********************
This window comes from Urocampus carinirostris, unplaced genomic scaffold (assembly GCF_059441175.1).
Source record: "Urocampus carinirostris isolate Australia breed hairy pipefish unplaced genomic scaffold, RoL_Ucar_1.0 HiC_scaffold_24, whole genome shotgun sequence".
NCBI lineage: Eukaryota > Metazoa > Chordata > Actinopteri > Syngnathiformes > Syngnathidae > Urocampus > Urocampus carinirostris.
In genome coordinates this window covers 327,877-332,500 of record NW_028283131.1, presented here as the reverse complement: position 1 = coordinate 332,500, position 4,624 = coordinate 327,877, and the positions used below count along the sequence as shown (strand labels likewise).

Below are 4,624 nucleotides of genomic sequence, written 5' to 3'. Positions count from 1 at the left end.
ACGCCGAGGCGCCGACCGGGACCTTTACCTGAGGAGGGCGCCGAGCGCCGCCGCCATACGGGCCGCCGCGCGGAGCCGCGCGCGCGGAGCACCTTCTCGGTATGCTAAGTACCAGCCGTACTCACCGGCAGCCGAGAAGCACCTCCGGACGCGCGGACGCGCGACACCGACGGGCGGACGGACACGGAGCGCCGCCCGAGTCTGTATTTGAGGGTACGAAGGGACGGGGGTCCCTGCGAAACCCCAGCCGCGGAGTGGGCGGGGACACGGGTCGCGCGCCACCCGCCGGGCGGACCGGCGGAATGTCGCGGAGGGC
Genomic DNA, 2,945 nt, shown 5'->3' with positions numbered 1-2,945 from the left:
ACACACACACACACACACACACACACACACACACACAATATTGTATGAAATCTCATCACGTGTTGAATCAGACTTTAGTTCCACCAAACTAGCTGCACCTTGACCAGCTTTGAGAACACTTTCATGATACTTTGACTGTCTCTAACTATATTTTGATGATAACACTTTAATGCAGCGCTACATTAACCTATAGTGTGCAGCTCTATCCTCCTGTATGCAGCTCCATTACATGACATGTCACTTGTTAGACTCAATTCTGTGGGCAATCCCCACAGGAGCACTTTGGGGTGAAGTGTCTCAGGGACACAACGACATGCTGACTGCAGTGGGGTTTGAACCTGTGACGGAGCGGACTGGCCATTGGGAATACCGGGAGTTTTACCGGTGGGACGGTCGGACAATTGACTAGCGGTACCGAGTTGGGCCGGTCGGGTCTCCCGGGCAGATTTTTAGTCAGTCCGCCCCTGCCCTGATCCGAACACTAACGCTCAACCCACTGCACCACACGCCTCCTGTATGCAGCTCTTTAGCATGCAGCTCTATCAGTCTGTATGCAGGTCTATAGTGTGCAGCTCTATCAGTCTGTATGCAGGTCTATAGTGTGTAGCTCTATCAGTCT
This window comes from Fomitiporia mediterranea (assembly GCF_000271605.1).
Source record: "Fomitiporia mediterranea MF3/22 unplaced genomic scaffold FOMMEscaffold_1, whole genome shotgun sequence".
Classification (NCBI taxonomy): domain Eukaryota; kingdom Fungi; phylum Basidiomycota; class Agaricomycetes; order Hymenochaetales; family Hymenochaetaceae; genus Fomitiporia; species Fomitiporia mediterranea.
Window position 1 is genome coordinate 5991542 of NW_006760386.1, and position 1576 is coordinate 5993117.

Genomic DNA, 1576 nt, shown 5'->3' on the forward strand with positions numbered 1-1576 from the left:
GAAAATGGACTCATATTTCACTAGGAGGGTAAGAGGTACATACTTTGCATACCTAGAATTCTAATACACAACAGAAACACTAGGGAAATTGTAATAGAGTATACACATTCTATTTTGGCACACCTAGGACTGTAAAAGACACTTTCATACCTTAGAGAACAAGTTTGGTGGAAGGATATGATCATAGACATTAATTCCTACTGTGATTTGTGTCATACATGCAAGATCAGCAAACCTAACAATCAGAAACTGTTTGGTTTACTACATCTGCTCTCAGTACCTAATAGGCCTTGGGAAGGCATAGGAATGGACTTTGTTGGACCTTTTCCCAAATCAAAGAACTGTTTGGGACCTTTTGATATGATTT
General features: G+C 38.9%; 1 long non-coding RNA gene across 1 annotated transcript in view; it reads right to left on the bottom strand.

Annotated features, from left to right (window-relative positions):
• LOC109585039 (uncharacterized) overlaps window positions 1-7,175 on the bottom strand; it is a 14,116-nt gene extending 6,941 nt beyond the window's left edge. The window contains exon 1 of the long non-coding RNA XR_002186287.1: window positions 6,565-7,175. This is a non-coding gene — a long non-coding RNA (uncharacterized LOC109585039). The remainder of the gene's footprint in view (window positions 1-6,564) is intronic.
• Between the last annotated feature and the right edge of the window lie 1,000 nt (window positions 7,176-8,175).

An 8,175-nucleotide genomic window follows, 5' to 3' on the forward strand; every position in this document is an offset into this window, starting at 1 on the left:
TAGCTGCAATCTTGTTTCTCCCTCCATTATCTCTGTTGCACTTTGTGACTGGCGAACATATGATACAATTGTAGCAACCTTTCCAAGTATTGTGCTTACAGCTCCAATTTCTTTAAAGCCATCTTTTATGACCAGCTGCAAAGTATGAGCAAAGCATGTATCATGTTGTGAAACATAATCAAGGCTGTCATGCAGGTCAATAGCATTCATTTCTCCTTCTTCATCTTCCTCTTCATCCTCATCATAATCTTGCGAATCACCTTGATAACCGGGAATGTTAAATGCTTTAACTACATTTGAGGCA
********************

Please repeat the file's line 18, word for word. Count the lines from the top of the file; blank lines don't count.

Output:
• Between the last annotated feature and the right edge of the window lie 1,000 nt (window positions 7,176-8,175).